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Ambreen Hai earned a B.A. in English, philosophy and economics from Wellesley College and an M.A., M.Phil and Ph.D. from Yale University.
Professor Hai teaches literature of the British empire, Anglophone postcolonial literature from South Asia, Africa and the Caribbean, and 20th century critical theory. She is also affiliated with the Program in the Study of Women and Gender and the South Asia concentration, and teaches introductory courses for both. She has published articles on Rudyard Kipling, E. M. Forster, Salman Rushdie, Bapsi Sidhwa, Jhumpa Lahiri, and postcolonial memoir, as well as book reviews in various scholarly journals such as English Literary History, Literature Interpretation Theory, Modern Fiction Studies, Twentieth-Century Literature, Meridians, Pakistaniaat, Modern Language Quarterly, and Victorian Studies.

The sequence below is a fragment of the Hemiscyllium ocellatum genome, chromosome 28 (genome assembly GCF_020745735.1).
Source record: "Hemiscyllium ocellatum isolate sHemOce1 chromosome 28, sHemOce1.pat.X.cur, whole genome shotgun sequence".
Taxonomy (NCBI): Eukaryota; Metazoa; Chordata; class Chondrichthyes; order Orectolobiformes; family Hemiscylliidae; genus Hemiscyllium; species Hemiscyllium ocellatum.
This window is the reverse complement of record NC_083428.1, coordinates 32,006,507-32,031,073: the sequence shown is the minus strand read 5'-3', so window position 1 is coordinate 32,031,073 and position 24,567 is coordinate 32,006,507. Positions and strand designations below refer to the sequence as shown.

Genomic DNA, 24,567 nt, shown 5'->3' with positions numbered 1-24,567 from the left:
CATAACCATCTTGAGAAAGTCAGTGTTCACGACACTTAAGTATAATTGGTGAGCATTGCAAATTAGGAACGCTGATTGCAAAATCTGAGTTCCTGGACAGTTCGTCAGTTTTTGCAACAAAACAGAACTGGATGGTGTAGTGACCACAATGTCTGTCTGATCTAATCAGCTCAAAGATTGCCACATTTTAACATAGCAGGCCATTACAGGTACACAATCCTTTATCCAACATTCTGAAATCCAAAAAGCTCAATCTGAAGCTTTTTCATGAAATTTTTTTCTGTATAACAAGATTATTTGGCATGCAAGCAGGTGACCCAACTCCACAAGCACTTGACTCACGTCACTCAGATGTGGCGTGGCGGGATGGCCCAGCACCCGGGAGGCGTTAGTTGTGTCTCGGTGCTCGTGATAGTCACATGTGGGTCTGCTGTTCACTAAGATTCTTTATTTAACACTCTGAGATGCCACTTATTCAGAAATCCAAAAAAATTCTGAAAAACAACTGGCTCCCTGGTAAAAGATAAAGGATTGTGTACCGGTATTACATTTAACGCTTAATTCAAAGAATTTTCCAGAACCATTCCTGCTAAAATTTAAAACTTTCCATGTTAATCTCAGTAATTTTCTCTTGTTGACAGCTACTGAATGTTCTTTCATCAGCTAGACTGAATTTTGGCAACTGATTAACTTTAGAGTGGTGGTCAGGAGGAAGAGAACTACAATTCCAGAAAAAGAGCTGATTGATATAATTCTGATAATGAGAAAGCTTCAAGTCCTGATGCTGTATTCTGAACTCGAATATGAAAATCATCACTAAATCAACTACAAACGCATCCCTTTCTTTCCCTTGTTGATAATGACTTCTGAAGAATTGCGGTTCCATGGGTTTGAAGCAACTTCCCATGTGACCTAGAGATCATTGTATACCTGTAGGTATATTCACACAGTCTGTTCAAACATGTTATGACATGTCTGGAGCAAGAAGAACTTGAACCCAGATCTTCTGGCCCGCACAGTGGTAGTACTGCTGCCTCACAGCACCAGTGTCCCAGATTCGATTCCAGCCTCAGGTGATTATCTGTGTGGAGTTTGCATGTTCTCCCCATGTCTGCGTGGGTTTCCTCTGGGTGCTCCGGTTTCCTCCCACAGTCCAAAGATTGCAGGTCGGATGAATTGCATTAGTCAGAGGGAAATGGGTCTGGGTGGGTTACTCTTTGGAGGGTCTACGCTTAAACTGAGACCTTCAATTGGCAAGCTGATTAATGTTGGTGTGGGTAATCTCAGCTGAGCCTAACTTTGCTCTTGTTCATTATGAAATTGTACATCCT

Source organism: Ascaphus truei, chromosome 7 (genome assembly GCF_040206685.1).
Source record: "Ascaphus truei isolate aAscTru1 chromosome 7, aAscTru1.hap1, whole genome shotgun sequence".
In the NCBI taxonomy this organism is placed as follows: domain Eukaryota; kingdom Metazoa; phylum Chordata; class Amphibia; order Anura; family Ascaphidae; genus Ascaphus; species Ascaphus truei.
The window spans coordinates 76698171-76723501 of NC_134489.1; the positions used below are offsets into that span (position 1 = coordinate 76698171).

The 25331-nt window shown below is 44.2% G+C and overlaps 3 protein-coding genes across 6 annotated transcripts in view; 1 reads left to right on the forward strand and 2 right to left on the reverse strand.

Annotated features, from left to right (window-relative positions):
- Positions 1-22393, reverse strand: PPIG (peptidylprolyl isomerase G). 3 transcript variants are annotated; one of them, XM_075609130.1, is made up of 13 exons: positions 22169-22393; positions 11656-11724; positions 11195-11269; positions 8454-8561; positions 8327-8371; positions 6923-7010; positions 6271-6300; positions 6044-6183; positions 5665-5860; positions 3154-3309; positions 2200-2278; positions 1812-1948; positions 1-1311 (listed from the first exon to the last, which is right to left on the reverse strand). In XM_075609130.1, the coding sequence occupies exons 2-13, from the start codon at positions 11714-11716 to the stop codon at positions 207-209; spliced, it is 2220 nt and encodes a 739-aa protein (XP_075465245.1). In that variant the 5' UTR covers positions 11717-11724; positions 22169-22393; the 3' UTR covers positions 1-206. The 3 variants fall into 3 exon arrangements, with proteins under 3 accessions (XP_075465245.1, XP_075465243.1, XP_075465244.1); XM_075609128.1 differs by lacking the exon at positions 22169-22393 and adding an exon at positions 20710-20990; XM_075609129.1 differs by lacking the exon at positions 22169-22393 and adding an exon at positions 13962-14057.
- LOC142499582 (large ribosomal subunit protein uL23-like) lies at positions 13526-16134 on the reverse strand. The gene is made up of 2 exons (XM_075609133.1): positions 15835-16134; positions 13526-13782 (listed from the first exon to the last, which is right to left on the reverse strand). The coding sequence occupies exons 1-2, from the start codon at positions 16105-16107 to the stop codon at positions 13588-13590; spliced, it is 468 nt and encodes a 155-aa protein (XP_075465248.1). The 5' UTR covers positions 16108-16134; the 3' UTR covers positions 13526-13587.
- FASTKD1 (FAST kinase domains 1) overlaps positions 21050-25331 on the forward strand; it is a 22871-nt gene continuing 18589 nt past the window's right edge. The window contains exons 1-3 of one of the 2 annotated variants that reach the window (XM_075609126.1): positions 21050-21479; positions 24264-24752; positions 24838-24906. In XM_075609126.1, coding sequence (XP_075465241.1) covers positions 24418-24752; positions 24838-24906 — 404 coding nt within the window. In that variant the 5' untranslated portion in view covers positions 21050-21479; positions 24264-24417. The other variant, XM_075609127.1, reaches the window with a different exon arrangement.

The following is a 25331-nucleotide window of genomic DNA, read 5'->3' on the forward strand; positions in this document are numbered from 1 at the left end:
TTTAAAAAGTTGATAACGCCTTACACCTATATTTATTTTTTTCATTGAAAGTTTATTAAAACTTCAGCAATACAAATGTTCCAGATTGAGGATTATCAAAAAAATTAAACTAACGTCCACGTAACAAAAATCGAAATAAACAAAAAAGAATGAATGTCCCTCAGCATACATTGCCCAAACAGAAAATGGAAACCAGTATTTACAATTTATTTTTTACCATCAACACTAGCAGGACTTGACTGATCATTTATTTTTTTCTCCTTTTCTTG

Professor Hai's book Making Words Matter: The Agency of Colonial and Postcolonial Literature (Ohio University Press, 2009), examines how, in the context of colonization, an anxiety about their own agency shapes colonial and postcolonial narratives, and why that anxiety is manifested through the imagining of the text as a human body. It focuses on the work of Kipling, Forster, and Rushdie, but extends it argument to include writers such as Chinua Achebe, J.M. Coetzee, Derek Walcott, Grace Nichols, Michelle Cliff and Shani Mootoo.
She is currently working on a book project on domestic servants in postcolonial literature primarily from India, Pakistan, Sri Lanka, and the South Asian diaspora.